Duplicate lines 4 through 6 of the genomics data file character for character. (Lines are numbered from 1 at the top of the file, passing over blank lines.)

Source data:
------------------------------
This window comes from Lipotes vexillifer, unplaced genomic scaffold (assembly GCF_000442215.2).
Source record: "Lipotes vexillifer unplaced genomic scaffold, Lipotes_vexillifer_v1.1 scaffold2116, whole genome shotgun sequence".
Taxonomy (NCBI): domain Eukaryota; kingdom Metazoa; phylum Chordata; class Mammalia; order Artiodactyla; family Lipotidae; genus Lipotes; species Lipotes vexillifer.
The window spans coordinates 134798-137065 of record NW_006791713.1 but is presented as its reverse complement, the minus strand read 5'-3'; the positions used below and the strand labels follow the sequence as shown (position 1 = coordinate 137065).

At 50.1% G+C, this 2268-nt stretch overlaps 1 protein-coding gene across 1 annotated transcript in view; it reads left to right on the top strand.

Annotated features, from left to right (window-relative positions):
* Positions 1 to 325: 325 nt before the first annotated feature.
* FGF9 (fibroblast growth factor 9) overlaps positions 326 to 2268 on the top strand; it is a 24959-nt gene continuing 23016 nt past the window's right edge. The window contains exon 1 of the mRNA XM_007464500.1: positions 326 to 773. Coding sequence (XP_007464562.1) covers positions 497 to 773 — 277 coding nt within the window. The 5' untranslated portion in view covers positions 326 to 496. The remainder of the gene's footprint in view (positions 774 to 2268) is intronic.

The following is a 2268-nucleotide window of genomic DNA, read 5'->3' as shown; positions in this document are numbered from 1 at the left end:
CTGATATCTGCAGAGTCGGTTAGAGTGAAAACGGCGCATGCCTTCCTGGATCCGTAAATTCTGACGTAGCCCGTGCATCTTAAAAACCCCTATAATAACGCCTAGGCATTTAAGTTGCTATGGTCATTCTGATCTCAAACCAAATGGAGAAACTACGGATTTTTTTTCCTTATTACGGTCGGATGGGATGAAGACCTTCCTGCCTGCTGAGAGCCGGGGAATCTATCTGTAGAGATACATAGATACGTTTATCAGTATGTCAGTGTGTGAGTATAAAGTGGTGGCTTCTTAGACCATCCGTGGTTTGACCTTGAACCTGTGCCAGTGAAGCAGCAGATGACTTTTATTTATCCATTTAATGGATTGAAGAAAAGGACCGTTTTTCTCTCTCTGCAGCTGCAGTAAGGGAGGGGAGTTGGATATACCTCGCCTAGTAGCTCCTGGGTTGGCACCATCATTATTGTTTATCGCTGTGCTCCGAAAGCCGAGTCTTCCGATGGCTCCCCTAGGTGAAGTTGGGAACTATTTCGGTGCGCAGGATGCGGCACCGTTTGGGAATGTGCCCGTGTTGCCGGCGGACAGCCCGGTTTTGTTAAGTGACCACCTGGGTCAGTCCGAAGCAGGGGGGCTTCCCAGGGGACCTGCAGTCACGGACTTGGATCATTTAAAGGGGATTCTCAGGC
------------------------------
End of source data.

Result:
The window spans coordinates 134798-137065 of record NW_006791713.1 but is presented as its reverse complement, the minus strand read 5'-3'; the positions used below and the strand labels follow the sequence as shown (position 1 = coordinate 137065).

At 50.1% G+C, this 2268-nt stretch overlaps 1 protein-coding gene across 1 annotated transcript in view; it reads left to right on the top strand.

Annotated features, from left to right (window-relative positions):